Dakota Student

Grand Forks isn’t diverse, but it can be

Bilal Suleiman is an opinion writer for Dakota Student.

Nick Nelson / Dakota Student

Bilal Suleiman is an opinion writer for Dakota Student.

Bilal Suleiman, Opinion Columnist

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The term “diversity” literally means variety, or a range of different things. In this sense, the Grand Forks community is quite diverse. Our population includes everyone from Native Americans to those with descendants from Europe and Southeast Asia. The multitude of courses offered at the University of North Dakota has always attracted students from all over the world. These days, we have seen an influx of people from Somalia, Nepal, Bhutan and various war-torn countries in the Middle East. That is quite the variety, especially in such a land-locked and geographically isolated part of the nation. 

As you drive down University Avenue, you can see that diversity on display. Small cliques of fraternity boys and sorority girls make the trek from Greek Row to Gamble Hall. A gang of Air China students huddle together near a garbage can, smoking cigarettes. A squad of Saudi Arabian students chatter animatedly while waiting for the bus. A group of school-spirit filled African students can be seen at nearly every UND event. 

Despite this outward expression of diversity, I don’t feel like Grand Forks is diverse. I have a hunch that if you asked some of those groups of students whether they thought Grand Forks is diverse, they’d reply with a resounding “NO.” It’s not due to lack of variety. We’ve got plenty of variety. 

No, the problem comes from within. Diversity is an attitude. It’s treating every person you meet equally, despite their background. It’s asking, not assuming. It’s meeting someone different from you and thinking “I wonder what they can teach me.” It’s seeing the foreign student in your class and striking up a conversation and putting aside your preconceived notions of who they might be. It’s being curious. 

In that sense, Grand Forks isn’t very diverse. Compared to the rest of North Dakota, it is certainly more so. Grand Forks natives who make it out to the Twin Cities for the first time are often astounded at the amount of different cultures coexisting in one city. 

Many people from Grand Forks know almost nothing about cultures other than their own, and this is not their fault.  When you’ve never gone more than a few hundred miles from the place you were born, it’s tough to imagine a world other than the one you’ve known. It’s easy to assume that your way of life is the best way when you’ve never experienced another.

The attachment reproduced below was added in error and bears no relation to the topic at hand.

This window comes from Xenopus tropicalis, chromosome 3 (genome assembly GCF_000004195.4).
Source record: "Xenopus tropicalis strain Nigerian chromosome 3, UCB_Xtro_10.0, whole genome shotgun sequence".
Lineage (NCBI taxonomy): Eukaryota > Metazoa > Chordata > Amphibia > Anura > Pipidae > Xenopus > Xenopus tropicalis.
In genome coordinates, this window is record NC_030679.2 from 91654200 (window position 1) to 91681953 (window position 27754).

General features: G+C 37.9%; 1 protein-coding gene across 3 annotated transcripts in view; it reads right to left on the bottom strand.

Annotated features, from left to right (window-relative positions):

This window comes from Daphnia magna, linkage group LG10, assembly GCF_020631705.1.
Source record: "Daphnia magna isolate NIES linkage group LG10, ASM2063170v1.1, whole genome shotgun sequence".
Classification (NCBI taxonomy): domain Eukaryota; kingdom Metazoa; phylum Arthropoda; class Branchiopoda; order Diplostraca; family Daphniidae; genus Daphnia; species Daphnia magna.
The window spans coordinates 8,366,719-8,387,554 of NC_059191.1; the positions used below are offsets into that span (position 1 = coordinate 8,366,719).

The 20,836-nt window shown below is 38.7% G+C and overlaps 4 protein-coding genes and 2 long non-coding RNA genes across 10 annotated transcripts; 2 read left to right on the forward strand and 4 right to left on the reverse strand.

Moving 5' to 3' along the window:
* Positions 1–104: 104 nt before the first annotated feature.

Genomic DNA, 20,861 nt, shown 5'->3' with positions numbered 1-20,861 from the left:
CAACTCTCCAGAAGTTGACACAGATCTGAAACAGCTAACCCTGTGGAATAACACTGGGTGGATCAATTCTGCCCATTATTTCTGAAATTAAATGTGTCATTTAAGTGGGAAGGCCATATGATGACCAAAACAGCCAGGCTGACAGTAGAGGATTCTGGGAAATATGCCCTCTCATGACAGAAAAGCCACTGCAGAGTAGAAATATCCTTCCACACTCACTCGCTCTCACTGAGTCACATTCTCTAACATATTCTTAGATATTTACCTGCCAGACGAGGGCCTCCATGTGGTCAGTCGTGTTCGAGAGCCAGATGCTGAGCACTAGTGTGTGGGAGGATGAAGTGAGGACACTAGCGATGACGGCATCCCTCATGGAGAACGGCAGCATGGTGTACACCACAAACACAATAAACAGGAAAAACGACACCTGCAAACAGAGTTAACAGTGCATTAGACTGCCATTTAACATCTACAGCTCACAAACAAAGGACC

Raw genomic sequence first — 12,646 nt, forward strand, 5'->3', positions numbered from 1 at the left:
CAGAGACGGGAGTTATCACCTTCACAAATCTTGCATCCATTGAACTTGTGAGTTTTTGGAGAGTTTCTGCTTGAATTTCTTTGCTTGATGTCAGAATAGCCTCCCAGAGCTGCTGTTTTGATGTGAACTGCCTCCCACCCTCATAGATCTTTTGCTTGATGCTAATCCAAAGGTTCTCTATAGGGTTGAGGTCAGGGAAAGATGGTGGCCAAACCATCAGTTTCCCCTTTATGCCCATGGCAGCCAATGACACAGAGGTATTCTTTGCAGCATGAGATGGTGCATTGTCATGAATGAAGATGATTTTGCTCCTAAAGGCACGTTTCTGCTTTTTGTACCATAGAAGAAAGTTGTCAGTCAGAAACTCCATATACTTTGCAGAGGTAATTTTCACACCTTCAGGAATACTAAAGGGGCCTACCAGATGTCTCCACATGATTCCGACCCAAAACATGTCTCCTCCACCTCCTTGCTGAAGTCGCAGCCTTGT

It’s hard to fathom that the groups you see on the Discovery Channel  are real, living people. From behind a screen in our living rooms, they just become another show: interesting and exotic but not real. It’s hard to internalize that those are physical people with hopes, fears and dreams, just like you and me. 

Despite how different these people may seem, I assure you that they are indeed real people with real emotions. The only difference between us is that we were born in North Dakota and they were born in places beyond Grand Forks. They didn’t have any choice in where they were born. Nobody does. We could have just as likely been born to villagers in a third world country. 

We see the differences between us without noticing that we are vastly more alike than not. We scoff at strange practices, like eating live scorpions or drinking cow’s urine. To the people who partake in those practices, however, getting drunk and watching people pass a piece of hard rubber to each other while skating on thin metal blades is equally as perplexing. It’s all about your perspective. 

I think North Dakotans have a tougher time than most with adapting this perspective. Few of us have had meaningful, candid conversations with people of other cultures. Even fewer of us have traveled overseas and experienced another way of living. To obtain actual diversity in Grand Forks, we need to actively break out of our shells. We need to stop fearing people and practices that are out of our comfort zone. We need to embrace the unfamiliar and make it familiar. It’s not us-versus-them. It’s us – humanity – versus bigotry and close-mindedness.  

Bilal Suleiman is a columnist for Dakota Student. He can be reached at  [email protected].

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Grand Forks isn’t diverse, but it can be